```
julia> y1 = Dates.Year(1)
1 year
julia> y2 = Dates.Year(2)
2 years
julia> y3 = Dates.Year(10)
10 years
julia> y1 + y2
3 years
julia> div(y3,y2)
5 years
julia> y3 - y2
8 years
julia> y3 * y2
20 years
julia> y3 % y2
0 years
julia> y1 + 20
21 years
julia> div(y3,3) # mirrors integer division
3 years
```

## Rounding¶

`Date`

and `DateTime`

values can be rounded to a specified resolution (e.g.,
1 month or 15 minutes) with `floor()`

, `ceil()`

, or `round()`

:

```
julia> floor(Date(1985, 8, 16), Dates.Month)
1985-08-01
julia> ceil(DateTime(2013, 2, 13, 0, 31, 20), Dates.Minute(15))
2013-02-13T00:45:00
julia> round(DateTime(2016, 8, 6, 20, 15), Dates.Day)
2016-08-07T00:00:00
```

Unlike the numeric `round()`

method, which breaks ties toward the even number by
default, the `TimeType`

`round()`

method uses the `RoundNearestTiesUp`

rounding mode. (It’s difficult to guess what breaking ties to nearest “even”
`TimeType`

would entail.) Further details on the available `RoundingMode`

s can
be found in the
API reference.

Rounding should generally behave as expected, but there are a few cases in which the expected behaviour is not obvious.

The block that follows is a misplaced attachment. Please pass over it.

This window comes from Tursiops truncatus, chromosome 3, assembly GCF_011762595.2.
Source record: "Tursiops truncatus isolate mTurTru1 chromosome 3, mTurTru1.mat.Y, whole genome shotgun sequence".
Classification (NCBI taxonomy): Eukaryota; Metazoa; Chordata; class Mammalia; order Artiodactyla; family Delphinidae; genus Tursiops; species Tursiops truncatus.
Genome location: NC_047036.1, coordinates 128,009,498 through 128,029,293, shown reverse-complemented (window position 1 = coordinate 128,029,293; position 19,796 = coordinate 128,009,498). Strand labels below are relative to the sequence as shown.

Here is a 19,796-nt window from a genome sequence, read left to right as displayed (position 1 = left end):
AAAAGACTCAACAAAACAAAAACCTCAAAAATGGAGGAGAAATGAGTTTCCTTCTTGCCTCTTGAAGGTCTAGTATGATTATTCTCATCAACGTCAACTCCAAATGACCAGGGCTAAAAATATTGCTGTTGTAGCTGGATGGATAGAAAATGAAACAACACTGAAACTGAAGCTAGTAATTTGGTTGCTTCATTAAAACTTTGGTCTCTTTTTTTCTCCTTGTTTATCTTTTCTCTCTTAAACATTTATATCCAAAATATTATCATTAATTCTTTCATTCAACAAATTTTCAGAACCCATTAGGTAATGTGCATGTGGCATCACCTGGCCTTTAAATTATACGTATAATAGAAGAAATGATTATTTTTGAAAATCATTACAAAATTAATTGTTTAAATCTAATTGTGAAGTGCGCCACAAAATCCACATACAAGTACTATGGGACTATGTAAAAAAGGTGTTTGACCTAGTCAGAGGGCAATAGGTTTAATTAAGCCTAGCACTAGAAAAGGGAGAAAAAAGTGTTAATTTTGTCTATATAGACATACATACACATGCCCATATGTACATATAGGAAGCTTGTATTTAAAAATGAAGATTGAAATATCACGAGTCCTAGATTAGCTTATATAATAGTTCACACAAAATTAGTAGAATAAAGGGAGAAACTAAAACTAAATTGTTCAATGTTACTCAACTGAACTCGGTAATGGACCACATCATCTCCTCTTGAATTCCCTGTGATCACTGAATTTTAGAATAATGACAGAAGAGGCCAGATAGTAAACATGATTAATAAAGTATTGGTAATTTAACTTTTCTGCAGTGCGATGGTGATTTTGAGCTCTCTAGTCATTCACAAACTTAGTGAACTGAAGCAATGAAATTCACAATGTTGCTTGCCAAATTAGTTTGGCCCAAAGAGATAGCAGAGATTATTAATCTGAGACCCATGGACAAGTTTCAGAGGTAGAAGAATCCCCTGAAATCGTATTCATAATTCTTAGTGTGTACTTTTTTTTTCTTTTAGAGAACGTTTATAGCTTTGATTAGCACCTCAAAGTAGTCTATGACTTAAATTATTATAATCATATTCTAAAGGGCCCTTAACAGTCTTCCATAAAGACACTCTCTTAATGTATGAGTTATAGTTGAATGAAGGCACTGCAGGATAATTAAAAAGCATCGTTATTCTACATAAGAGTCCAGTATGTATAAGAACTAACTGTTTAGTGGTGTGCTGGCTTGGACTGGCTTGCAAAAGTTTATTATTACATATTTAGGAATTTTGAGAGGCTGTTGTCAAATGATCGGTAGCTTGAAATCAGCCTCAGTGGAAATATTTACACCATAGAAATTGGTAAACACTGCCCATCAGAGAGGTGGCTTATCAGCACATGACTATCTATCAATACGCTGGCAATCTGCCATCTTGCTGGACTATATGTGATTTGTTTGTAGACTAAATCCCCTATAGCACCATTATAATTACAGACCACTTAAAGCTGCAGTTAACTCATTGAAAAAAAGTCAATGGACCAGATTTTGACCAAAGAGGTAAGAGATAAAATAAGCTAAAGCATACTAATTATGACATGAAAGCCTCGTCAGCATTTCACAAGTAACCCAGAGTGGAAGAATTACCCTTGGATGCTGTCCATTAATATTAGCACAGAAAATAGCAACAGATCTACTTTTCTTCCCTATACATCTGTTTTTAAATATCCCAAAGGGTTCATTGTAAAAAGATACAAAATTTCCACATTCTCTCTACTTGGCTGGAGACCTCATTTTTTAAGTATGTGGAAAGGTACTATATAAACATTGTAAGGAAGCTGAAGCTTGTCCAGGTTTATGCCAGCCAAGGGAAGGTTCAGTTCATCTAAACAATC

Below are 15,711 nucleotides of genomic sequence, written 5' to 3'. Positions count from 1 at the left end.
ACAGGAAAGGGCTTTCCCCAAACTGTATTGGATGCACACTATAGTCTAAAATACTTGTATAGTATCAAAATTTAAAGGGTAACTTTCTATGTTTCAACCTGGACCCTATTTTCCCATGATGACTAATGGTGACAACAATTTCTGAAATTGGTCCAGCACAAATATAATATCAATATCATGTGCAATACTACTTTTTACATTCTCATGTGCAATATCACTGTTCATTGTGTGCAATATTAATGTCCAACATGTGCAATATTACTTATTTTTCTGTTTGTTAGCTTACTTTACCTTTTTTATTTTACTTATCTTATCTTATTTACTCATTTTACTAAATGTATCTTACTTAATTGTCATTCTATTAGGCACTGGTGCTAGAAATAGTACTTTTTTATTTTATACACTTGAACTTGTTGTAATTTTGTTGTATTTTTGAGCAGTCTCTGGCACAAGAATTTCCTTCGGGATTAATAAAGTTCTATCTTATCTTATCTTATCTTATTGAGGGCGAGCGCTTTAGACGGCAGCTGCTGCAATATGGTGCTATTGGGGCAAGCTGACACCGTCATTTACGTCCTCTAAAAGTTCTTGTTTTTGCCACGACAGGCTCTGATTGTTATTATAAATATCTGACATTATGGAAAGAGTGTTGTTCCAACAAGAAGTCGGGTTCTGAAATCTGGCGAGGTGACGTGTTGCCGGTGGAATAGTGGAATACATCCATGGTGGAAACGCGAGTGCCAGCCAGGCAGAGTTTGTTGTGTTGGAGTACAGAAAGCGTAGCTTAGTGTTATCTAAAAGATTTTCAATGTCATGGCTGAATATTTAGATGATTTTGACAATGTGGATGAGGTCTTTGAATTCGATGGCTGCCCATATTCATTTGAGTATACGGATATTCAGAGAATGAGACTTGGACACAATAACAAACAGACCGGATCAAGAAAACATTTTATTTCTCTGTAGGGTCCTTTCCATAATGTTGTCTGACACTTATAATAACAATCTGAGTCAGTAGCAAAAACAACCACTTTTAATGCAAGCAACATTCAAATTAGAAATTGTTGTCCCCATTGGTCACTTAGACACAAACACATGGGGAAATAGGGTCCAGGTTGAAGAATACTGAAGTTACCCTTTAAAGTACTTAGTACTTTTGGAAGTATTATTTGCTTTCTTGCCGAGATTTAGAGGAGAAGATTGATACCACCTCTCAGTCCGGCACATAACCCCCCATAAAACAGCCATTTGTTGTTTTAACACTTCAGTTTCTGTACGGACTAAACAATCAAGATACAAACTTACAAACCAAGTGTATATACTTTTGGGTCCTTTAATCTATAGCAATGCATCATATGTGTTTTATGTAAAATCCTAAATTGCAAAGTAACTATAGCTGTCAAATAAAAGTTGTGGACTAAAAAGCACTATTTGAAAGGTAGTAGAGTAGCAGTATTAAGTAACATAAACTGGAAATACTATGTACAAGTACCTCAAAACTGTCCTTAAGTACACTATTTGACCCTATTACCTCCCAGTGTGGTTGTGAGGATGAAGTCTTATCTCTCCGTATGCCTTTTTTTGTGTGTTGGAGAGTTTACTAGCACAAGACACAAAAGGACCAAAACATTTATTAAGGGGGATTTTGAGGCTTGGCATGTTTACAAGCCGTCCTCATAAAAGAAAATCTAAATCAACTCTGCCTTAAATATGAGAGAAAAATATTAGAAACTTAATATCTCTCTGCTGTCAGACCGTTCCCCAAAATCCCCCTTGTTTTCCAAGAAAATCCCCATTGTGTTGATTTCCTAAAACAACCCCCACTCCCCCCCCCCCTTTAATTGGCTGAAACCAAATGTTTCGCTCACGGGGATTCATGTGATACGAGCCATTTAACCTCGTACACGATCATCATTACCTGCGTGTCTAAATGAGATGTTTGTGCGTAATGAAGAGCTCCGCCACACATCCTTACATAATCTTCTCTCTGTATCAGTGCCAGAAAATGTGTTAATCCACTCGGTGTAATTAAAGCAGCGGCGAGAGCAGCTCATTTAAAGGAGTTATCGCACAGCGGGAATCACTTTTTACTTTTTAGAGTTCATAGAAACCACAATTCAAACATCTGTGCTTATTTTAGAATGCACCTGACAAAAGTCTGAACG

### Rounding Epoch¶

In many cases, the resolution specified for rounding (e.g., `Dates.Second(30)`

) divides
evenly into the next largest period (in this case, `Dates.Minute(1)`

). But rounding
behaviour in cases in which this is not true may lead to confusion. What is the expected
result of rounding a `DateTime`

to the nearest 10 hours?

```
julia> round(DateTime(2016, 7, 17, 11, 55), Dates.Hour(10))
2016-07-17T12:00:00
```

That may seem confusing, given that the hour (12) is not divisible by 10. The reason that
`2016-07-17T12:00:00`

was chosen is that it is 17,676,660 hours after
`0000-01-01T00:00:00`

, and 17,676,660 is divisible by 10.

As Julia `Date`

and `DateTime`

values are represented according to the ISO
8601 standard, `0000-01-01T00:00:00`

was chosen as base (or “rounding epoch”) from
which to begin the count of days (and milliseconds) used in rounding calculations. (Note
that this differs slightly from Julia’s internal representation of `Date`

s using
Rata Die notation; but since the ISO 8601 standard is most visible to the end user,
`0000-01-01T00:00:00`